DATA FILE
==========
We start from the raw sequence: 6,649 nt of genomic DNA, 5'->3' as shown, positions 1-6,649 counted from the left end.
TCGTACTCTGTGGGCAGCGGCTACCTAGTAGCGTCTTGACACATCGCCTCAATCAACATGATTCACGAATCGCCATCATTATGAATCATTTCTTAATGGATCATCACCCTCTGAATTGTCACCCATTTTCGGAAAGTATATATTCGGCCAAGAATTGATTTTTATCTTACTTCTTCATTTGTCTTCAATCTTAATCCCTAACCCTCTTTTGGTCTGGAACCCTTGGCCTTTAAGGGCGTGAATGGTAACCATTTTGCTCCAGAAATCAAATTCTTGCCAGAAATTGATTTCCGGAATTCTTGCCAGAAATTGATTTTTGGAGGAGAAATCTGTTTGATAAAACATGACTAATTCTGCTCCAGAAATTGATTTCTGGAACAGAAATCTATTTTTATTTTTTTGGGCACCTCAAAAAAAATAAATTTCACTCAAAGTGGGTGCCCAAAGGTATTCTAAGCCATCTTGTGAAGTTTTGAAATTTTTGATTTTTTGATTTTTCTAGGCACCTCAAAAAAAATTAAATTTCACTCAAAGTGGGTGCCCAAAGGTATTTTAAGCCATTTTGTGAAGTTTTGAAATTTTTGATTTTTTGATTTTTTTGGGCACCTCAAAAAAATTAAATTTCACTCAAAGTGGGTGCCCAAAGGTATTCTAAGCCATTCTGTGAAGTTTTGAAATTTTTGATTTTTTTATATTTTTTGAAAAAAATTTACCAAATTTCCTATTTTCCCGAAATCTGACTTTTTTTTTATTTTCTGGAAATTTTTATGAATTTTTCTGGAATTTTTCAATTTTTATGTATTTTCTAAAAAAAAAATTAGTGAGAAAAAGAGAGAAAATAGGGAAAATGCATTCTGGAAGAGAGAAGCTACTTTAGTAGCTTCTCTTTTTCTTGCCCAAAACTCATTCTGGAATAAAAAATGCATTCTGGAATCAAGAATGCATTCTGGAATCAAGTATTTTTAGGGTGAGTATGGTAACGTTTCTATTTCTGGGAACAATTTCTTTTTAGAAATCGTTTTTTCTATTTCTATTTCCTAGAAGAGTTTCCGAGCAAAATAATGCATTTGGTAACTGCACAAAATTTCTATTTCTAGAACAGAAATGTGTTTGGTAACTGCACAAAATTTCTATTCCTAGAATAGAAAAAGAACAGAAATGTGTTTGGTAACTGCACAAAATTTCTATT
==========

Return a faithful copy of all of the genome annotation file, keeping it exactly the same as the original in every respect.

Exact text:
We start from the raw sequence: 6,649 nt of genomic DNA, 5'->3' as shown, positions 1-6,649 counted from the left end.
TCGTACTCTGTGGGCAGCGGCTACCTAGTAGCGTCTTGACACATCGCCTCAATCAACATGATTCACGAATCGCCATCATTATGAATCATTTCTTAATGGATCATCACCCTCTGAATTGTCACCCATTTTCGGAAAGTATATATTCGGCCAAGAATTGATTTTTATCTTACTTCTTCATTTGTCTTCAATCTTAATCCCTAACCCTCTTTTGGTCTGGAACCCTTGGCCTTTAAGGGCGTGAATGGTAACCATTTTGCTCCAGAAATCAAATTCTTGCCAGAAATTGATTTCCGGAATTCTTGCCAGAAATTGATTTTTGGAGGAGAAATCTGTTTGATAAAACATGACTAATTCTGCTCCAGAAATTGATTTCTGGAACAGAAATCTATTTTTATTTTTTTGGGCACCTCAAAAAAAATAAATTTCACTCAAAGTGGGTGCCCAAAGGTATTCTAAGCCATCTTGTGAAGTTTTGAAATTTTTGATTTTTTGATTTTTCTAGGCACCTCAAAAAAAATTAAATTTCACTCAAAGTGGGTGCCCAAAGGTATTTTAAGCCATTTTGTGAAGTTTTGAAATTTTTGATTTTTTGATTTTTTTGGGCACCTCAAAAAAATTAAATTTCACTCAAAGTGGGTGCCCAAAGGTATTCTAAGCCATTCTGTGAAGTTTTGAAATTTTTGATTTTTTTATATTTTTTGAAAAAAATTTACCAAATTTCCTATTTTCCCGAAATCTGACTTTTTTTTTATTTTCTGGAAATTTTTATGAATTTTTCTGGAATTTTTCAATTTTTATGTATTTTCTAAAAAAAAAATTAGTGAGAAAAAGAGAGAAAATAGGGAAAATGCATTCTGGAAGAGAGAAGCTACTTTAGTAGCTTCTCTTTTTCTTGCCCAAAACTCATTCTGGAATAAAAAATGCATTCTGGAATCAAGAATGCATTCTGGAATCAAGTATTTTTAGGGTGAGTATGGTAACGTTTCTATTTCTGGGAACAATTTCTTTTTAGAAATCGTTTTTTCTATTTCTATTTCCTAGAAGAGTTTCCGAGCAAAATAATGCATTTGGTAACTGCACAAAATTTCTATTTCTAGAACAGAAATGTGTTTGGTAACTGCACAAAATTTCTATTCCTAGAATAGAAAAAGAACAGAAATGTGTTTGGTAACTGCACAAAATTTCTATT